YouTube vlogger is the new dream job among teenagers (see for example here and here); in fact, over the past decade YouTubers have rapidly become prominent role models and their highly subjective advice is avidly sought after. The fan communities that have evolved around YouTube vloggers have proven not only to be eager consumers of audio-visual material but also dedicated readers of print books. Starting in late 2014 numerous books published by YouTubers have flooded the bestseller lists across the globe. The CEO of Simon & Schuster, Carolyn Reidy, has commented on this trend in Publisher’s Weekly: “YouTube authors draw [sic] new reader who, having seen the personalities on the web, want to own a small piece of them. Online videos are, by their nature, intangible; a printed book, on the other hand, is anything but.”  Accordingly, I will explore the role of materiality and mediality in the interrelationship between YouTube videos and books. I will argue that the books YouTubers publish can be analyzed as adaptations, as well as transmedial expansions. I will be using Werner Wolf’s theory of intermediality in order to shed some light on certain specific adaptation processes. I will furthermore outline the relationship between YouTubers and their viewers, which will aid in the understanding the wide-spread trend of self-help books and videos. I will lastly provide a brief intermedial analysis focusing primarily on the audiobook versions of two such books. Read more

US Presidential Elections 2016

Written by Radka Michaláková, Barbara Ocsovayová, Šárka Panochová

Edited by Šárka Panochová, Tereza Pavlíková

This year is Barack Obama’s last year in the office of President of the United States. It is also his eighth year as President which means that he cannot run for the office again. And this year, more than in the last few election cycles, some surprising faces have appeared in the race and are swinging the American political scene. The media have been covering the Presidential race for more than a year now. The discussion has penetrated everywhere, it seems almost impossible to avoid it. Re:Views brings you a series of articles about the candidates, the election process, and the campaigns as they unfold in the Spring of 2016. Read more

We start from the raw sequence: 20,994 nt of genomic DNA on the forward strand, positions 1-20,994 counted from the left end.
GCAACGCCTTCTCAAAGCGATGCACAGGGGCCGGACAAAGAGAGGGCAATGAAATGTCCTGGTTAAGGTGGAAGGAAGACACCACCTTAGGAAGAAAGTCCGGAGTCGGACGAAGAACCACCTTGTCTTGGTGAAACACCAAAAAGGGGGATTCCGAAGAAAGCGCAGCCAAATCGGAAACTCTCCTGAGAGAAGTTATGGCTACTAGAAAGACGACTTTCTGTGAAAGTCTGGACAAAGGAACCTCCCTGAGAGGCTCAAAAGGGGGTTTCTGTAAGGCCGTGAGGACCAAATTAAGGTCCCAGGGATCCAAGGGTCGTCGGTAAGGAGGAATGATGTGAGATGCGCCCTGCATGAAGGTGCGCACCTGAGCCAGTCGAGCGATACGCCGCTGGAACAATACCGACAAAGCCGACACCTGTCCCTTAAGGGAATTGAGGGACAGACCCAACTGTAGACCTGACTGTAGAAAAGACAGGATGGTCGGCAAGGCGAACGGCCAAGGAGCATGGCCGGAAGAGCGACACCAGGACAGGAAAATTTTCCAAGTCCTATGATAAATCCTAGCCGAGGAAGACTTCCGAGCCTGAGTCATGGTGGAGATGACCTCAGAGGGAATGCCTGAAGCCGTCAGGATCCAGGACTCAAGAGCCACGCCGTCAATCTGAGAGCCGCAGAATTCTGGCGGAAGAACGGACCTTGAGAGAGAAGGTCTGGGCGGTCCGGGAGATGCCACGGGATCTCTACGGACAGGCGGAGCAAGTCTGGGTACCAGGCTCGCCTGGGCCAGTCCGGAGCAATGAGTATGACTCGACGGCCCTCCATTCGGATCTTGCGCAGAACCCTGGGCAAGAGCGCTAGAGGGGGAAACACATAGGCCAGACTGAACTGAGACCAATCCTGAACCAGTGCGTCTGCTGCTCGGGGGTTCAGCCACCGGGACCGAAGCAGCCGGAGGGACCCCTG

Translating for Children Means Greater Responsibility

An Interview with Filip Krajník, the Czech Translator of the Darcy Burdock Series

by Martina Krénová

edited by Blanka Šustrová

 

You are the translator of Laura Dockrill’s Darcy Burdock series. Why did you choose to translate a series for pre-teen girls? Tell us the backstory.

Kniha 4
© Laura Dockrill; Corgi ,Transworld Publishers, The Random House Group

Actually, it wasn’t me who made the choice. I’d love to say that the book chose me or something like that to create a bit of cheap dramatic effect, but the truth is that I was chosen by the Czech publisher. More than two years ago, I stopped by the offices of Argo publishing house in Prague to discuss some translation I was doing for them at the time and decided to make use of the opportunity and say hi to Alena Pokorná, the editor in chief of Argo’s children’s department. She has an absolutely wonderful office in the attic of the building, with many bookshelves filled with children’s books – one of the most beautiful workplaces I’ve ever seen. I don’t actually remember what happened there, but I do recall myself leaving Alena’s office about half an hour later with a little blue book with some weird girl and a sheep on the cover which I promised to translate without actually having read a single word of it. When I arrived home, I opened the book and after a couple of pages my thoughts were like, “Oh my God! I’ve just made the biggest, fattest mistake in my life! I can’t translate this – this is a book for GIRLS. Narrated by a girl. Who is ten and paints her fingernails different colours. And yes, she’s totally CRAZY!” But then I learned that Darcy, the book’s eponymous narrator, hated mushrooms – which I despise as well – so I decided to give it a try. (Laughs.) Read more

The Pocket Chronicle of The Gypsywood Players

By Barbora Orlická and Tomáš Varga

 

It all began in 1965 in a small village called Cikháj when a nice lady from Scotland got an idea. She was none other than Jessie Kocmanová.  Jessie arrived in Czechoslovakia after 1945 with her husband, a Czech airman Vincenc Kocman. She became a member of the Department of English and American Studies and she was also involved in a theatre production at the British Council in Brno in 1947. After it closed down in 1948, she turned her attention elsewhere. Eventually, her interest in theatre found its practical outlet during one of the intensive English weeks in Cikháj where she decided to chase away boredom with the very first production of the Gypsywood Players (although the name was adopted only a year later). “So on the spot she just decided let’s do a play. So she picked out a five or six actors and found a text of some kind and they put on this play there,” recalls Don Sparling. As it turned out, it was the most remarkable thing she could have done.  Read more